Vertical Electrical Sounding (VES)
A Vertical electrical sounding (or VES) is a 1D resistivity method that provides deep information of the subsurface with minimal equipment and personnel. It is one of the oldest methods for acquiring resistivity and one of the least expensive to conduct per unit depth. The VES method can be quite versatile for reconnaissance surveying or when there are equipment limitations. The data from vertical electrical sounding are more sensitive to general electrical structure than other 1D electromagnetic methods, such as TDEM, because high resistivity contrasts are better resolved with VES.
The VES method is quite versatile for reconnaissance surveying or when there are equipment limitations. HGI typically conducts vertical electrical soundings alone or in conjunction with other methods, such as microgravity or induced polarization.
The example below shows VES data acquired in the Atacama Desert of northern Chile. The plot highlights raw data, inversion model fit to the raw data, and the resulting 1D resistivity-based stratigraphic interpretation.
HGI has conducted VES surveys alone and in conjunction with other methods, such as microgravity or induced polarization. For example, the gravity information can be used to map the geometry of a basin while the 1D resistivity data can provide the stratigraphic structure and location of evaporites.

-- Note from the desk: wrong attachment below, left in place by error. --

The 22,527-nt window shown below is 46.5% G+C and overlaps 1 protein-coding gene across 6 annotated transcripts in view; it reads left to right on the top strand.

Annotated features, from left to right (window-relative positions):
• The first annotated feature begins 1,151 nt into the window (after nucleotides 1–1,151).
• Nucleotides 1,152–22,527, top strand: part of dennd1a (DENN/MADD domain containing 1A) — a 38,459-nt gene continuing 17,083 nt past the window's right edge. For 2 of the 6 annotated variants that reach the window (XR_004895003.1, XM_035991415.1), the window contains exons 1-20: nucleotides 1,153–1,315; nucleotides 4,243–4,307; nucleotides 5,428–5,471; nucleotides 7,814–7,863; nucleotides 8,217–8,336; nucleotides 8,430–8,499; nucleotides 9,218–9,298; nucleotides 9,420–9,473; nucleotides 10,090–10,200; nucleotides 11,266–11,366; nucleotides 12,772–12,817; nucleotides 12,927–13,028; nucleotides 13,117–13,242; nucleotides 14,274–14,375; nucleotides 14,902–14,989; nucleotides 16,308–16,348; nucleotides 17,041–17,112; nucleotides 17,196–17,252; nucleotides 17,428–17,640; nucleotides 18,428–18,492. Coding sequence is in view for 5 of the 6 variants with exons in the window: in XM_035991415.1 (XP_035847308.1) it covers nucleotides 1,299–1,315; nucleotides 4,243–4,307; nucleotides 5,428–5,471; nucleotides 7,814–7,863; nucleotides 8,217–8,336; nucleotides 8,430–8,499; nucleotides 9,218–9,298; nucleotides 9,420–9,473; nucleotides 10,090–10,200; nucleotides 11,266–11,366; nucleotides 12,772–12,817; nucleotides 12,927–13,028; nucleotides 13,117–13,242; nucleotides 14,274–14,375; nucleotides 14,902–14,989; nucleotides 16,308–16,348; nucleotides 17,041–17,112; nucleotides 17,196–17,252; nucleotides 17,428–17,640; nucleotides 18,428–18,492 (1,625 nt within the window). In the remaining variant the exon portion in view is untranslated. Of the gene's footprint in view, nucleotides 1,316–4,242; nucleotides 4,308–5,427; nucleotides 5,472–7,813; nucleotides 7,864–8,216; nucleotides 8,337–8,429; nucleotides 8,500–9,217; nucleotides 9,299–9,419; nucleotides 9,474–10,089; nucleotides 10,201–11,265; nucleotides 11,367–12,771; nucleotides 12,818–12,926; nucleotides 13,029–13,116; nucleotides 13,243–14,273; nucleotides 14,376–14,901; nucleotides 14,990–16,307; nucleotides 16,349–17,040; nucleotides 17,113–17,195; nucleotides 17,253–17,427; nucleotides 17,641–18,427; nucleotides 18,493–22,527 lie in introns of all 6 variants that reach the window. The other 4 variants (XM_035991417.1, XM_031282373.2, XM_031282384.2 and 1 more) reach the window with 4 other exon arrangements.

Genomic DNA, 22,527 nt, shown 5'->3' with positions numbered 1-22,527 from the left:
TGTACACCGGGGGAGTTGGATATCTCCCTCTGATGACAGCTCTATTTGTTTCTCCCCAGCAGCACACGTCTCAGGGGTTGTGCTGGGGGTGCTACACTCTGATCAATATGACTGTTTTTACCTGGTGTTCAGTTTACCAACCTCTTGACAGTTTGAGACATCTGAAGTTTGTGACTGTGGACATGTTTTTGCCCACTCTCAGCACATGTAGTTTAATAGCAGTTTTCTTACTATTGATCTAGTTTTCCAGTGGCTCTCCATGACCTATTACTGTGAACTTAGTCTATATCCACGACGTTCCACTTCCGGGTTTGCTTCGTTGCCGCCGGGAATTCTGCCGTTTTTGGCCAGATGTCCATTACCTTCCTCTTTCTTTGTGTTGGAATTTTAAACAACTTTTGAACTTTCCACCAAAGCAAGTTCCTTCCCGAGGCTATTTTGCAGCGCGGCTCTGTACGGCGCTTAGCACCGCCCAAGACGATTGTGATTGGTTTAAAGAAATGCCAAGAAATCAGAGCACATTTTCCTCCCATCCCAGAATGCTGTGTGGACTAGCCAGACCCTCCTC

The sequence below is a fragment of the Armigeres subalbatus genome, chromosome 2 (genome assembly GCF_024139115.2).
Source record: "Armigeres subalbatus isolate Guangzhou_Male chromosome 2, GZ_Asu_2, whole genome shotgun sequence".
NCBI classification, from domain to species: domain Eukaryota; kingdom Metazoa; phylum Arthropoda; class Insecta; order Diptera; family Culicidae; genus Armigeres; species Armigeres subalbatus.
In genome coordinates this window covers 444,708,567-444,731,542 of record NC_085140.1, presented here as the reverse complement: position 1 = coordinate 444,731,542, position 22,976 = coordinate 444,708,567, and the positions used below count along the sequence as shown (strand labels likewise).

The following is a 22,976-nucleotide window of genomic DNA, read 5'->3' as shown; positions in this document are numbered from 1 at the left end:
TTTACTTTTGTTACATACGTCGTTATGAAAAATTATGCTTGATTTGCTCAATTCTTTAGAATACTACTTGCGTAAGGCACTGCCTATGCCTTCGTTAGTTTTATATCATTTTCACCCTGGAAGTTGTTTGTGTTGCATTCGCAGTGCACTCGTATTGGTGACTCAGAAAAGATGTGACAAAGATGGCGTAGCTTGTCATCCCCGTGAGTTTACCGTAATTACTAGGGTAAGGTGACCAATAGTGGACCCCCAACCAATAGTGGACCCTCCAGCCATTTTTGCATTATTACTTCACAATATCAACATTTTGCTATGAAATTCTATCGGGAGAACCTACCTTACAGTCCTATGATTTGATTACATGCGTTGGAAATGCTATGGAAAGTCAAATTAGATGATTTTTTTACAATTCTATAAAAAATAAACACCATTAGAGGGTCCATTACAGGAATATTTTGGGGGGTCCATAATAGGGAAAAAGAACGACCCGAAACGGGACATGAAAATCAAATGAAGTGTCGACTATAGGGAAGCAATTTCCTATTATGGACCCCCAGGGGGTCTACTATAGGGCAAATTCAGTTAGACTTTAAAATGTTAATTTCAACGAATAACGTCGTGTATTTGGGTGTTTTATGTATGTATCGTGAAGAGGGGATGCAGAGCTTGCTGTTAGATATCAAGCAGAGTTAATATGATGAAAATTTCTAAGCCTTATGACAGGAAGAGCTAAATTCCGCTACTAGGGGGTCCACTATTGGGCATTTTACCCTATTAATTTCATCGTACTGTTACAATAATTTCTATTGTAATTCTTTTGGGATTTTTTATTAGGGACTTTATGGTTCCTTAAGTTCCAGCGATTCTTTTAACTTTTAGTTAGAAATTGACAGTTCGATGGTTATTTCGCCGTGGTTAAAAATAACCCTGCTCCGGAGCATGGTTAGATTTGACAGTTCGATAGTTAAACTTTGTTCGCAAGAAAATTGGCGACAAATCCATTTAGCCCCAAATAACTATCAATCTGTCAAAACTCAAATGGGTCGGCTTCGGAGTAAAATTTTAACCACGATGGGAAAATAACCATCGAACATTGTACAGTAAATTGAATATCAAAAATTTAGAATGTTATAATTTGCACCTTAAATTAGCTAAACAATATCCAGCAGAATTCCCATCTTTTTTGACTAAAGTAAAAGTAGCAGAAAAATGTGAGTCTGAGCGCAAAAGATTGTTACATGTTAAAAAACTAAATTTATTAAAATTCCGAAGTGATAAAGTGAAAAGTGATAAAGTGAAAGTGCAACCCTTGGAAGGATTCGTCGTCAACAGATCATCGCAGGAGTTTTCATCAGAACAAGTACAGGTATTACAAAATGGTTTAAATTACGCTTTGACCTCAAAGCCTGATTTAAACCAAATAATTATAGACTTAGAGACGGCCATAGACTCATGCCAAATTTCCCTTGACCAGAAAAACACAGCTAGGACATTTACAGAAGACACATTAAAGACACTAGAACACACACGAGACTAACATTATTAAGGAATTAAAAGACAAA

1D resistivity soundings can also be modeled together as a two-dimensional resistivity profile under certain conditions. In this way, the model produced from the data can be combined into a single coherent understanding of the subsurface. The example below shows an 11-mile cross section (18,000 m) through a basin in the southwestern United States. Eleven vertical electrical soundings were acquired and each location of the transmitter and receiver were recorded to ensure proper geo-referencing into the inversion software. The results show coherent layering across the profile and these data can be used to interpret faults, bedrock, and clay lenses.